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Jul 04, 2016 10:30 AM EDT

Facebook Has Its Funds Frozen In Brazil Amid WhatsApp Encrypted Data Controversy

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Facebook had its funds frozen in Brazil after the local court ruled against the company over the dispute regarding the WhatsApp encryption.

The Brazilian court ruled against the social media company over its refusal to grant the Brazilian federal police access onto WhatsApp, Tech Crunch reported.

The dispute led to the court freezing the U.S. based company's funds in the Brazilian Bank, which was reportedly at around $6 million. The case was filed due to the Facebook-owned WhatsApp non-compliance with the local authorities.

The Brazilian federal police had requested an access to bypass the app's encryption to track down local criminals, as well as international drug cartels, which an investigation has been active since January, according to Reuters.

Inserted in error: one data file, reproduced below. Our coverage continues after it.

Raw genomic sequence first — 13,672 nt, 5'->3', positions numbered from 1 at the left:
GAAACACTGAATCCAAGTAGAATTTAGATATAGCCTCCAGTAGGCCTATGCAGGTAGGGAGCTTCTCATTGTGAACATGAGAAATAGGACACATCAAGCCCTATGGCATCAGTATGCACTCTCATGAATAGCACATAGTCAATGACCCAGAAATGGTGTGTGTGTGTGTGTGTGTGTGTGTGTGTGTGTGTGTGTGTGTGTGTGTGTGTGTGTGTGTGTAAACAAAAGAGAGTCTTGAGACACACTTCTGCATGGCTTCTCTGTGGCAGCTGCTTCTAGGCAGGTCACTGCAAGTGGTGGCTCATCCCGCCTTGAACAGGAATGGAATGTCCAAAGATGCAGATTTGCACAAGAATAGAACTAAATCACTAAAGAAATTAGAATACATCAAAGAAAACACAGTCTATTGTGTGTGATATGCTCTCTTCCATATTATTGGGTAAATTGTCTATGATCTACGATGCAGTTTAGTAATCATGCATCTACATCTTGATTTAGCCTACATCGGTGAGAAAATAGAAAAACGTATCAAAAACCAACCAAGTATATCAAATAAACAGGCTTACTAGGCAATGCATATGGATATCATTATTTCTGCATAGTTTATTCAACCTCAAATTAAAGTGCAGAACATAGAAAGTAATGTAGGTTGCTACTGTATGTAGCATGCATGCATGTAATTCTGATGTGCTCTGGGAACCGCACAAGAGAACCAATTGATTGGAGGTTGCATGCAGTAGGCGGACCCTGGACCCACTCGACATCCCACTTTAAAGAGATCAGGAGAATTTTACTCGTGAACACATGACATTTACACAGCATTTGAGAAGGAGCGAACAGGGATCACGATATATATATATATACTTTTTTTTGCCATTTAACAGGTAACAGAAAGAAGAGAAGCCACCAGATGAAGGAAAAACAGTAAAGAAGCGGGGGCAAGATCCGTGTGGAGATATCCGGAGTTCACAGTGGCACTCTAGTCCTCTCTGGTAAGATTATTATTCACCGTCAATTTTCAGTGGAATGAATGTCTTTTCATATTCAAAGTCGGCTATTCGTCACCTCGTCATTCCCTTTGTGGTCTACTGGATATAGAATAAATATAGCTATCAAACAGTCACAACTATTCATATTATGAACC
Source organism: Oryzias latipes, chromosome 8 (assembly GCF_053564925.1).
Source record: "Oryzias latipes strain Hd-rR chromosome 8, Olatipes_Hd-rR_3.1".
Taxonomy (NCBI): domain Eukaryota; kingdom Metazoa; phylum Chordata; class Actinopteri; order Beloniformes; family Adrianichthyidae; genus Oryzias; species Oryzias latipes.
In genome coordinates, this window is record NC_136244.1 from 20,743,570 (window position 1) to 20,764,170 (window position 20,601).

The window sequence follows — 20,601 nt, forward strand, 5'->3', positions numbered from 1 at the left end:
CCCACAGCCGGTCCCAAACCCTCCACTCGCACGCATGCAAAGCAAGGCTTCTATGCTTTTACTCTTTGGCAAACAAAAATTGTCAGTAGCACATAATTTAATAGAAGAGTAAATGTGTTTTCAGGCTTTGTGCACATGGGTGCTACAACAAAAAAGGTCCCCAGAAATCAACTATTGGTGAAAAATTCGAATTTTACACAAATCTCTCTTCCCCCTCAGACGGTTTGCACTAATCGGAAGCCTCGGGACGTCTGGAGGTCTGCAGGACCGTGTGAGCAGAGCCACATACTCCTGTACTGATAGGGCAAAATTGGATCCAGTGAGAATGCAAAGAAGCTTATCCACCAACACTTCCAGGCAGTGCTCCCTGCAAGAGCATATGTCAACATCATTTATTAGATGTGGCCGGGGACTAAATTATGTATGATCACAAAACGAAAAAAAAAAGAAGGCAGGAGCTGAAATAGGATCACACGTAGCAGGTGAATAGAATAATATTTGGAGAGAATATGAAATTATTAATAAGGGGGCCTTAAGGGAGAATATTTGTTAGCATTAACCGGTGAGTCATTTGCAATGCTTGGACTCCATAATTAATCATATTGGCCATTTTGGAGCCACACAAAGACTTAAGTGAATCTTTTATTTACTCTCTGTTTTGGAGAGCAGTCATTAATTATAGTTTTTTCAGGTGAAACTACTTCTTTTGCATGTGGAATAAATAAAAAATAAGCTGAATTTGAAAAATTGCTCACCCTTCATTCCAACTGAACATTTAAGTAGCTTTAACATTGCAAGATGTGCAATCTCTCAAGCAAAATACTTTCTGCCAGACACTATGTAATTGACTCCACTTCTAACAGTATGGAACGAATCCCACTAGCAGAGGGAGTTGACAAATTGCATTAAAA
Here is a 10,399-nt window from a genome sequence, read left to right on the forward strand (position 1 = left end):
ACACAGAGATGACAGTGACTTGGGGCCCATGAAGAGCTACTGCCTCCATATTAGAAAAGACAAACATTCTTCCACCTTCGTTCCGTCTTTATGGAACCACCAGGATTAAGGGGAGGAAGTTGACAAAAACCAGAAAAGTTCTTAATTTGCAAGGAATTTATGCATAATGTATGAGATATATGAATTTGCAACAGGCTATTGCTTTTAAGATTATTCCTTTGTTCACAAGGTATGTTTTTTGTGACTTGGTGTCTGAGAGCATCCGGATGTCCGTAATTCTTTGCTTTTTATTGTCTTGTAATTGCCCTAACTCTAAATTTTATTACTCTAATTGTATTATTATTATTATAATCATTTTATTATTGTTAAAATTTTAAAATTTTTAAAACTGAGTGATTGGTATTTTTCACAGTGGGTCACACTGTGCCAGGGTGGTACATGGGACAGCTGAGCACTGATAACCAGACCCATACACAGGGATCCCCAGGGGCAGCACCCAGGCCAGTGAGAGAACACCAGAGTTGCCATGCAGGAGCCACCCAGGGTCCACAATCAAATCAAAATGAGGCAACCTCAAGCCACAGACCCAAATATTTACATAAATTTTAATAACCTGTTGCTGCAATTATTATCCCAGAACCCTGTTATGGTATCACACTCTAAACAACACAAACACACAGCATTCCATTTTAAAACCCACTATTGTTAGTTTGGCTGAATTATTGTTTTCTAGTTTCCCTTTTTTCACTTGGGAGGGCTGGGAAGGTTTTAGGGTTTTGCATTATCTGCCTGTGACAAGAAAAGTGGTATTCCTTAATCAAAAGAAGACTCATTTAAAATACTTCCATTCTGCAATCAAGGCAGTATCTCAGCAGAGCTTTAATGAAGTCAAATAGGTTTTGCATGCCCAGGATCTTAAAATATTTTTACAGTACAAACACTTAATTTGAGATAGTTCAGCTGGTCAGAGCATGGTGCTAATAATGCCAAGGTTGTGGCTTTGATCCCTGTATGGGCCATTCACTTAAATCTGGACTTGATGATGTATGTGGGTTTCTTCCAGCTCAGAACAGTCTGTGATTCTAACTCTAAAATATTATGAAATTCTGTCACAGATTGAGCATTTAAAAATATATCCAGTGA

The local authorities asked the social media platform to hand over messages, along with its complete metadata, from suspected members of the international cocaine smuggling ring.

The Brazilian federal police that the data is an integral part of its investigation to pin down and prove the links between detained suspected members and their contact persons in Brazil, Paraguay, Bolivia, as well as Spain.

The Brazilian court decided to freeze Facebook's bank account in Brazil, as WhatsApp has no accounts in the country. Although, the court did not cite provisions from the local Internet law, which allows the app to continue to operate within the country.

Brazil has over 100 million Brazilian WhatsApp users, whom of which experienced a 72-hour shutdown of the app early this year, but the decision was lifted after another court ruled in favor of the app.

Facebook has been quoted as saying that all WhatsApp messages are end-to-end encrypted as of April, and the messages requested by the local police were from prior to the aforementioned date, Trusted Reviews reported.

The social media giant stated that the messages prior to April wasn't stored anyway, so what's the local authorities are looking for are certainly lost. Facebook has yet to comment on the recent ruling over the dispute with the Brazilian federal police.

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